This diary summarizes a newly published paper by Hewson and colleagues in Proceedings of the National Academy of Sciences of the USA which investigated the cause of sea star die offs along the west coast of North America. This diary is part of series dedicated to summarizing scientific research on the impact of the triple meltdowns at the Fukushima Dai-ichii nuclear power plant on the North Pacific Ocean and the health of residents of North America. Northeast Pacific sea stars have experienced a mass die off recently and have disappeared from certain coastal ecosystems as a result. The Hewson et al. paper presents evidence that the cause of the wasting disease can be transmitted between affected to healthy individuals. The disease-carrying agent is virus sized and likely sea star-associated densovirus (SSaDV) which is found in greater numbers in diseased versus healthy sea stars. They also detected SSaDV in museum specimens of sea star dating from 1942 indicating that the virus has had a long term presence along the North American west coast.


There have been many speculative news items which have linked the release of radionuclides from Fukushima to the North Pacific Ocean to the most recent outbreak of sea star wasting which is occurring in west coast intertidal habitats. This is despite the fact that, for example, Fukushima derived radionuclides have still yet to be detected in coastal seawater collected up and down the North American Pacific coast.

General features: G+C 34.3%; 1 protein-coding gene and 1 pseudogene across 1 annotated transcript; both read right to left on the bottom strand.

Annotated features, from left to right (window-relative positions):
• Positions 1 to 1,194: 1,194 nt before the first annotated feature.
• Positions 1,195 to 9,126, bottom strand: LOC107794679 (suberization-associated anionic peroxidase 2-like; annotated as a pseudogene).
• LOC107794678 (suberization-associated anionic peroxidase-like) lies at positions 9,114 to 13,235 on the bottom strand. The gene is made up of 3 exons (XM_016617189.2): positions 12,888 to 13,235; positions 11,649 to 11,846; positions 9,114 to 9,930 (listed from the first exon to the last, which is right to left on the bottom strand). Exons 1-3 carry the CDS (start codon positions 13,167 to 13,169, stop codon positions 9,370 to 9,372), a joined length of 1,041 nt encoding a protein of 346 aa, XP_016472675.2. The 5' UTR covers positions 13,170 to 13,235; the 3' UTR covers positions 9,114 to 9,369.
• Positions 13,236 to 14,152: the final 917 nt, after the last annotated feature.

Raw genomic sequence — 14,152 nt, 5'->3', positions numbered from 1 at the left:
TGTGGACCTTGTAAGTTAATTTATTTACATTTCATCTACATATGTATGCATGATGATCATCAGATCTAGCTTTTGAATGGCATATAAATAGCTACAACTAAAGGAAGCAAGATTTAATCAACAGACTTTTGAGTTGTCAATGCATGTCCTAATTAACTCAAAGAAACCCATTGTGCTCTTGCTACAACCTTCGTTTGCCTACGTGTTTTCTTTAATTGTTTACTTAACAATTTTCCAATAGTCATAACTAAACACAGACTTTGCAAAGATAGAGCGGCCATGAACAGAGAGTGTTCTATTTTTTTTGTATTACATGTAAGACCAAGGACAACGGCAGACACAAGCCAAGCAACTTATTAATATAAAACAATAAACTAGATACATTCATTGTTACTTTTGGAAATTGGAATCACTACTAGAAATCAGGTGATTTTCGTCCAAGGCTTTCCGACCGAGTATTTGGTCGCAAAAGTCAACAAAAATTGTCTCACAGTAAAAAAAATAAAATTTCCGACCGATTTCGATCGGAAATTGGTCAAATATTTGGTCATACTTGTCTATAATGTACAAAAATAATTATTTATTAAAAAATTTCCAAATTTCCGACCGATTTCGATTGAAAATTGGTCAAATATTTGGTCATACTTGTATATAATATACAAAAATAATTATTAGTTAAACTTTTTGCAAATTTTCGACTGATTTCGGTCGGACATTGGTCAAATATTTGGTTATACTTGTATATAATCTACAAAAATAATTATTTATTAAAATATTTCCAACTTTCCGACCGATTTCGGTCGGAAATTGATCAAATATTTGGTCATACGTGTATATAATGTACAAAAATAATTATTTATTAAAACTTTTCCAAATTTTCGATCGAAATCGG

Beginning in June 2013 massive numbers of sea stars have succumbed to sea-star wasting disease (SSWD) whereby they rapidly deteriorate, losing limbs, and turn into piles of slime. SSWD is an old term used to describe similar outbreaks of wasting that have occurred since at least 1979. The geographic extent and number of species impacted by the current SSWD outbreak is unprecedented. Affected individuals present with behavioural changes, lethargy, deflation, limb curling and loss, lesions and death. Very few individuals with symptoms are observed to recover.